Chocolate and churros at Chocolateria San Gines in Madrid

    Chocolate and churros at Chocolateria San Gines in Madrid

  7. Pan con tomate — I’ve mentioned this a couple of times already but I can’t leave this Spanish staple off the list. It is simple and ubiquitous and absolutely a must-try food in Spain. Start with simple grilled or toasted bread and smear on some garlic, olive oil and crushed tomato — sort of like a Spanish bruschetta but not as messy. I’ve tried and tried to recreate this at home and haven’t been successful. There is definitely a trick to making the tomatoes smearable.
  8. Huevos — Almost as ubiquitous in Spain as ham are eggs. You’ll find them in tortilla española, but every cafeteria-type restaurant will also offer a wide selection of eggs and potatoes. The eggs and the potatoes are usually both fried, but I’m sure there are other options. This was another kid-pleaser when more jamon just wasn’t cutting it.
  9. Patatas bravas — Patatas bravas fried potatoes, topped with a spicy tomato aioli. Sometimes these are small potato chunks, like home fries, and occasionally, they are more like steak fries. But don’t be fooled into thinking that the kids will love them if they love french fries, because they can be pretty spicy. If you are looking for standard fries, go for the eggs and potatoes.Roast suckling pig in Segovia
  10. Suckling pig — If you are heading to Segovia (please do, it is beautiful and my favorite place in Spain!), you simply MUST try suckling pig. You should visit Mesón de Cándido, located just under the Roman Aqueduct, they are famous for their whole suckling pig. If the idea of a baby pig stretched out on a platter, tender enough to be cut with a plate, than just order a smaller portion. You can’t walk very far through town with seeing homage to the pig.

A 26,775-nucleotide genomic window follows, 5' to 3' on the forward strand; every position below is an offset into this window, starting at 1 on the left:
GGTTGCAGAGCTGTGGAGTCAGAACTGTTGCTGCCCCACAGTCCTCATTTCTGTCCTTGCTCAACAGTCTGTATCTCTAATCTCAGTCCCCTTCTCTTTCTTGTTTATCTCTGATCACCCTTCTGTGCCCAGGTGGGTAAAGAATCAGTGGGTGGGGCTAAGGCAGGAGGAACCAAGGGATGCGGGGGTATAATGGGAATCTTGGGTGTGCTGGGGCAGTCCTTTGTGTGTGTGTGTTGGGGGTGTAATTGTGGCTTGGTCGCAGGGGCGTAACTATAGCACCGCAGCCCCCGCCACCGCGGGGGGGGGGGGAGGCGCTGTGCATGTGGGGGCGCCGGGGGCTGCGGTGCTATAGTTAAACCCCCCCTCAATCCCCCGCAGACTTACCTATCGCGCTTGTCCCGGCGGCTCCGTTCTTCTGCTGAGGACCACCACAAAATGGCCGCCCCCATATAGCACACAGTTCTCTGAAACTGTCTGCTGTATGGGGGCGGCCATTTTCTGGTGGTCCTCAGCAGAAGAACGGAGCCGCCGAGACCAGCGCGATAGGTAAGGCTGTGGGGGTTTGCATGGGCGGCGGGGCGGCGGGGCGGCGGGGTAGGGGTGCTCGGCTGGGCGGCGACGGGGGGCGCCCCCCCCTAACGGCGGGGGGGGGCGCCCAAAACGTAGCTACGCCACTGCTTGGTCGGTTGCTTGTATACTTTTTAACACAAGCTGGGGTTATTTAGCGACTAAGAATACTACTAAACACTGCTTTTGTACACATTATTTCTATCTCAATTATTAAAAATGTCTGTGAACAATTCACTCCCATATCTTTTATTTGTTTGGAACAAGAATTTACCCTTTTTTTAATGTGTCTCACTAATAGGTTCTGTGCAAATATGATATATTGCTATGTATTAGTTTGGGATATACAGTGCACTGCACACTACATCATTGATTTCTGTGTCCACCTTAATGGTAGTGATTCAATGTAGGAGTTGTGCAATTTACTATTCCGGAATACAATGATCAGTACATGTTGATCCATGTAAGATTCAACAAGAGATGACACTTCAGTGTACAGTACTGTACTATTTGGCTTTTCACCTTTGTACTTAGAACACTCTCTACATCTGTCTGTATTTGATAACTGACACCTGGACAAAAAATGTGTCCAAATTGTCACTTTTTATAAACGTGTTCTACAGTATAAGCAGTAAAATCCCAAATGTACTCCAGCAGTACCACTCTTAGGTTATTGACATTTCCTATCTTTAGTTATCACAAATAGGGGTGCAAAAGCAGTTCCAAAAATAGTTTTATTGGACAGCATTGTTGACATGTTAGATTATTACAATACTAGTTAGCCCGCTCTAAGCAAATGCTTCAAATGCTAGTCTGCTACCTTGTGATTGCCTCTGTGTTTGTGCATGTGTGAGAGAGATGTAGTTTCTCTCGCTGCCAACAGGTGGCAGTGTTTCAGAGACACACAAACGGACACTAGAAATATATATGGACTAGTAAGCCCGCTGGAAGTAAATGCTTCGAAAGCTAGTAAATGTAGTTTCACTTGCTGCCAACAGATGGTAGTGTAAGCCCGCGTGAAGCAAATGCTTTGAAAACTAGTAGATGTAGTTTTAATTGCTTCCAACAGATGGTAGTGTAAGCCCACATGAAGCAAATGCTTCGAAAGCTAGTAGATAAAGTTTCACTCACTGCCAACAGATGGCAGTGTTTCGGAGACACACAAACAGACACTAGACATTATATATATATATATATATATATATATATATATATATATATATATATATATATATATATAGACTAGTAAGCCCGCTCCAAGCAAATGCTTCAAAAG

Visiting Spain? Find ideas for Spain holidays here.


10 Must try foods in Spain -- find out all the specialties you simply must try on your trip to Spain including suggestions on where to get the best in Barcelona, Madrid, Segovia, Ronda, and Seville.

Those are my 10 Must-Try Foods in Spain. Do you have any you would recommend?

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7 Comments on “10 Must-Try Foods in Spain

  1. Great list. We had all of these on our honeymoon. You missed angulas, the little baby eels. They only look strange but they were one of our favorites.

    The trick to the pan con tomate is using a box grater then straining the excess juice.

      Thanks Greg, I’ll have to try again that way because it truly is one of my favorites!

    Did you know?…

    Spanish people ‘tapear’ (the act of eating tapas) as an appetiser before dinner or lunch. Another Spanish way of enjoying tapas is to ‘ir de tapa’, which is basically bar hopping with a tapa and small drink at each stop.

    And if you love tapas you’ll want to put World Tapas Day in your diary – it’s the third Thursday in June. Yum yum!!